I am not

I am not

quinta-feira, 14 de maio de 2009

"Zeitgeist" in archaeology

Dear colleagues,

Katharina Rebay-Salisbury (University of Leicester) and I are organising a
session on "Zeitgeist" in archaeology at the Annual Meeting of the EAA in
Riva di Garda, Italy, 15-20 September 2009, http://www.eaaitaly2009.com/.

We warmly invite contributions. The session abstract is pasted below.
Deadline for abstract submission is 31 May 09.

Best wishes,


Session organized by Katharina Rebay-Salisbury and Susanne Hakenbeck
Zeitgeist, 'the spirit of the age', refers to trends and worldviews as well
as to the dominant intellectual, cultural, ethical and political climate of
an era. In archaeology, we encounter large scale, broadly contemporaneous
phenomena that are shared beyond cultural or regional boundaries. Zeitgeist
phenomena cut across trajectories of cultural change or evolutionary
developments and can be implemented in a variety of cultural settings.

Differently from, for instance, the spread of agriculture or metallurgy,
Zeitgeist phenomena do not have an obvious point of origin and do not
appear to be transmitted in a linear way. Yet they are shared across long
distances. They cannot be interpreted with the conventional archaeological
language of chronological or evolutionary change, the spread of peoples or
culture groups, or the diffusion of ideas. Instead, they appear to be
expressions of deeply-running ideological shifts - the Zeitgeist of an era.

Typically, we observe such phenomena archaeologically in two domains, as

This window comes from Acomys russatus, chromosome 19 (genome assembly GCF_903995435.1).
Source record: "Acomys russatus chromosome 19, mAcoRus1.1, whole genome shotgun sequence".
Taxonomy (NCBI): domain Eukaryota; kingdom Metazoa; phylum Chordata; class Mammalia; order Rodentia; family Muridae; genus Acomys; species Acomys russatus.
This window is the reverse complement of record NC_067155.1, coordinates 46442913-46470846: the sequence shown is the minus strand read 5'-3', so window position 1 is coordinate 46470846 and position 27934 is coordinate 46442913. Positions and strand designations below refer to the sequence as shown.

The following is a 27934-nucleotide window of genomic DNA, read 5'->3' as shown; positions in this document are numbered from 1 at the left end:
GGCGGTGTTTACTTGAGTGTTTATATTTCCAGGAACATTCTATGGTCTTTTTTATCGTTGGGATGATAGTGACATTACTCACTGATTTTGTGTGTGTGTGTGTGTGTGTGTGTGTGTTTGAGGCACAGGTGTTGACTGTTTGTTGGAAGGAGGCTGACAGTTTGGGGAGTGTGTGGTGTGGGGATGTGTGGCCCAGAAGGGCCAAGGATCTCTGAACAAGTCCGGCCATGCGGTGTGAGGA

particular aspects of human practice and in the widespread occurrence of
particular aesthetic styles. Examples from the sphere of practice include
European megalithic architecture in the fourth millennium BC and the
practice of building barrows in the Middle Bronze Age. Examples from the
realm of 'fashion' or aesthetics are the revival of human representations
around 800 to 600 BC and the distribution of early medieval animal style on
metalwork. We propose that the concept of Zeitgeist in archaeology may
provide a new way of understanding these complex phenomena, distinct from
other theoretical models of shared cultural traits. We invite papers that
not only describe Zeitgeist phenomena in various periods but also make an
attempt at explaining underlying ideas, causes and possible forms of

Dr Susanne Hakenbeck, McDonald Institute for Archaeological Research,
University of Cambridge, Downing Street, CB2 3ER, UK

Tel.: (++44) (0)1223 339 326


About this concept (Zeitgeist) see for instance:

Sem comentários: